Wednesday, November 21, 2012

Weekly Wish-list

Wow, long time no blogging.. Sorry! Anyway, last weekend I went to Canberra and visited this awesome bookstore: Paperchain Bookstore and I was lost in books for more than an hour! I wish I could have all of them!! But I can't, so I thought this week's wish-list can be a share of the books that really interested me. Lately I haven't been very enthusiastic about fiction books and have been more interested in reading up on areas I'm interested in. Sorry if it bores you but the stuff that interests me leans towards the mathematical/science side.. And of course there are crafty and cookery books in there.

Concentrates on thirty highlights of pure and applied mathematics. This book opens by discussing the four main philosophical foundations of mathematics of the nineteenth century and ends by describing the four important open mathematical problems of the twenty-first century. Image, description and buying options from here.
I started reading this one in the store and it was extremely interesting; I find maths fascinating in how it originated and reading about these amazing people and the questions they've been investigating is fun.

Is it possible that - rather than thinking in terms of 'good' and 'evil' - all of us instead lie somewhere on the empathy spectrum, and our position on that spectrum can be affected by both genes and our environments? Why do some people treat others as objects? This book examines an understanding in a study of what it means to be human. Image, description and buying options from here.

John Gribbin presents the recent dramatic improvements in experimental techniques that have enabled physicists to formulate and test new theories about the nature of light. He describes these theories not in terms of hard-to-imagine entities like spinning subnuclear particles, but in terms of the fate of two small cats, separated at a tender age and carried to opposite ends of the universe. Image, description and buying options from here.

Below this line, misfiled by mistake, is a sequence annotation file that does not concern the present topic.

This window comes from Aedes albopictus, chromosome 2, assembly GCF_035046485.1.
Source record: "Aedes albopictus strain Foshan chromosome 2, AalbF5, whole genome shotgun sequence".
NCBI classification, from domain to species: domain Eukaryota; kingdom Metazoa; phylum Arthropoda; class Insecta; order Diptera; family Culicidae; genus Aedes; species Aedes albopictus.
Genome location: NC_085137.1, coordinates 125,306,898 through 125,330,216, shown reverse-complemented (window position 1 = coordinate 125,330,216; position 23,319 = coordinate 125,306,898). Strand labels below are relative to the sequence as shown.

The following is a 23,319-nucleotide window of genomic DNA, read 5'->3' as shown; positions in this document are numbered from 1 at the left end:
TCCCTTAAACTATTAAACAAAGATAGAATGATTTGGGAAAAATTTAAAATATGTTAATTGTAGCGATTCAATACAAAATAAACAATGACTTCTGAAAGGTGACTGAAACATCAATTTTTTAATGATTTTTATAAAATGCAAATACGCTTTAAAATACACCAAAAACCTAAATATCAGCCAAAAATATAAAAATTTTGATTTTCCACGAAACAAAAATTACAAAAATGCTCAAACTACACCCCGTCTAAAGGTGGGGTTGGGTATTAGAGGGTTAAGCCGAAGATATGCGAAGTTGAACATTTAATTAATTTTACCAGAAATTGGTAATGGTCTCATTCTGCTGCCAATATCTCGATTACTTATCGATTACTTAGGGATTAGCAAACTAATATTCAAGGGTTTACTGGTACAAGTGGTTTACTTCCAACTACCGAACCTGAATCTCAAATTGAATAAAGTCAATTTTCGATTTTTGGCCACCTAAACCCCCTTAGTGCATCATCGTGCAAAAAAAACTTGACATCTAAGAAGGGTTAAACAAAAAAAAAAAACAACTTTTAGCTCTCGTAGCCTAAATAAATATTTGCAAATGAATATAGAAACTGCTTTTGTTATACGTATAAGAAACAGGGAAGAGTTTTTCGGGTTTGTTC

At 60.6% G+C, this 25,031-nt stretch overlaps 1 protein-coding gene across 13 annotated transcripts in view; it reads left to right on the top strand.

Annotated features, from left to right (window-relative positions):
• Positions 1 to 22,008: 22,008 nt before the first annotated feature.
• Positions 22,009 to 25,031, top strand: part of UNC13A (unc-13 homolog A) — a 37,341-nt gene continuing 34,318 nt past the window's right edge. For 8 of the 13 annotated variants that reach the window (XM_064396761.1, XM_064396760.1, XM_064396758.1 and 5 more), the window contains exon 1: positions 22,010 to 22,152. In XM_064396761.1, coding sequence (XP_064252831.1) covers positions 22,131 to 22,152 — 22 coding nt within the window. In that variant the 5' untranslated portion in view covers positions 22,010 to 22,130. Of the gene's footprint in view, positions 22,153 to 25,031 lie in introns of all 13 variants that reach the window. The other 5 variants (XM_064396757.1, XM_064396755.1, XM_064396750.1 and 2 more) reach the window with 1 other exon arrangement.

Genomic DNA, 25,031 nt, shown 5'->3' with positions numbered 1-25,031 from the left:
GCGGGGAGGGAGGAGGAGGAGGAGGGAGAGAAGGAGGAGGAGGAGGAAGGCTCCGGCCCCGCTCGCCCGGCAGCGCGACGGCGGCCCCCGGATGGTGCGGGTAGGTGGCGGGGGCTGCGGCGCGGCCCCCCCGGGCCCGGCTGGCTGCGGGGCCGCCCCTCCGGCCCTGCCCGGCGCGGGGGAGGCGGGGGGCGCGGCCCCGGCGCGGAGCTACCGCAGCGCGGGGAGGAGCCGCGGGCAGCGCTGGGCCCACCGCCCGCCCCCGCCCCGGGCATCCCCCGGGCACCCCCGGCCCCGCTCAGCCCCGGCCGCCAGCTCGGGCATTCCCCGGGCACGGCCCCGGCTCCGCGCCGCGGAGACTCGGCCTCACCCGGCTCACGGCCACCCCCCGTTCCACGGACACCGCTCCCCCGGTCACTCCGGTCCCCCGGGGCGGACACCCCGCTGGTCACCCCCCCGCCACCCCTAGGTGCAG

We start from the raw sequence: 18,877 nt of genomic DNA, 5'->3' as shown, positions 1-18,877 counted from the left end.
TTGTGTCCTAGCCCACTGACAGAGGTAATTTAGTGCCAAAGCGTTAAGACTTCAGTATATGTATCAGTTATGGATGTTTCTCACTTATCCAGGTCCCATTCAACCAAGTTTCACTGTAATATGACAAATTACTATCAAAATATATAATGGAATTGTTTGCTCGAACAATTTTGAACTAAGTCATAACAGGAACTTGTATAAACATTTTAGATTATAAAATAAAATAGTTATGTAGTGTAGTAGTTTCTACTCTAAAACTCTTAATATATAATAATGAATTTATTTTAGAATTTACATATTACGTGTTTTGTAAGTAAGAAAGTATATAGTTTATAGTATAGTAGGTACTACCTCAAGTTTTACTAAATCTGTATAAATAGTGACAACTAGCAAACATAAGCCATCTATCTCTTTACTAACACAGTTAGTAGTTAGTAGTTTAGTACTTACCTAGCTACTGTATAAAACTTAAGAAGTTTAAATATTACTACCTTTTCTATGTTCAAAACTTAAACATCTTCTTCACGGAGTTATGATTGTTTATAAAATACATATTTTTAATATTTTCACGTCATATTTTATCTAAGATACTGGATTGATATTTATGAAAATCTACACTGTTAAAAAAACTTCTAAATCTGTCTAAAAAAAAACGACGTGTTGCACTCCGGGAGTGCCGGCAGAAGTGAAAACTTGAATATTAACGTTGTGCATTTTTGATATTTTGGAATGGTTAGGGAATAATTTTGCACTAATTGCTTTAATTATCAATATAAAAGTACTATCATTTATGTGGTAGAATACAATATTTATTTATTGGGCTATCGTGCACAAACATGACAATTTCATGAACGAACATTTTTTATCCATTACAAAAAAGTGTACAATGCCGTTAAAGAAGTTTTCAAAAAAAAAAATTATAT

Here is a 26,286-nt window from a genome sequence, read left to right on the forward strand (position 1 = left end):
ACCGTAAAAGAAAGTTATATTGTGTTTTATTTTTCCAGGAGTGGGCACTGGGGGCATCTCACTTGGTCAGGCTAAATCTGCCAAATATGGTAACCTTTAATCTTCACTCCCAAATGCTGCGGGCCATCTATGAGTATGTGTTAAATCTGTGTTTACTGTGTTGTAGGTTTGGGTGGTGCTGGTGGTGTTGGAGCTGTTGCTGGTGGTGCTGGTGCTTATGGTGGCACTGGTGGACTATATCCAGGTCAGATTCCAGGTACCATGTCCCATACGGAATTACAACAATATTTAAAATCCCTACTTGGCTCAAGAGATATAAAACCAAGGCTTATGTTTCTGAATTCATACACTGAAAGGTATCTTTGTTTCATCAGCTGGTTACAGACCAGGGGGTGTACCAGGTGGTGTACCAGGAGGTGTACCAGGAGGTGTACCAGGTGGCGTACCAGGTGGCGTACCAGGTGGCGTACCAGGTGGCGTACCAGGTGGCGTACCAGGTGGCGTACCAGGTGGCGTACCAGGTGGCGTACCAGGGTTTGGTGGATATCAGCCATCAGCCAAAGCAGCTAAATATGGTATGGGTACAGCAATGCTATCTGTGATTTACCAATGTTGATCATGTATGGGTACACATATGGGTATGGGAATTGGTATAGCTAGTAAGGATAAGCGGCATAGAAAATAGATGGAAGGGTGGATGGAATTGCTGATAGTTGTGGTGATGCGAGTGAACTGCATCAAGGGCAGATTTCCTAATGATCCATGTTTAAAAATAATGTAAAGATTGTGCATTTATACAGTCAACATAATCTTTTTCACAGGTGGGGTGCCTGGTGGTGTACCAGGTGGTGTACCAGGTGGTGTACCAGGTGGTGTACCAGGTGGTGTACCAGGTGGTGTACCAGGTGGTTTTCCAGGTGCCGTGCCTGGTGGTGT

Hopefully you know what Schrödinger's cat is, but if not just clicky right here.

The peacock mantis shrimp has the most powerful punch on Earth; vampire spiders are attracted to smelly socks; and the lesser water boatman is the loudest animal in the world—its instrument is its own penis. From the mother-eating black-lace weaver spiders to the Texas horned lizards that shoot jets of poisonous blood from their eyes, this fascinating book introduces a menagerie of the world’s weirdest, and most fascinating, animalsImage, description and buying options from here.
This book had me at "its instrument is its own penis"!
Why does the journey to a new location always take longer than the trip home? What is the science behind the theory of "six degrees of separation?" Why doesn't honey flow out in all directions? In this delightful and amusing text, Jay Ingram explores the extraordinary science behind ordinary happenings. Image, description and buying options from here

The author is at the forefront of a revolution in neuroscience. He believes that our identity lies not in our genes, but in the connections between our brain cells - our own particular wiring, or connectomes. This book tells the story of how the author and a group of researchers are mapping these connections, neuron by neuron, synapse by synapse. Image, description and buying options from here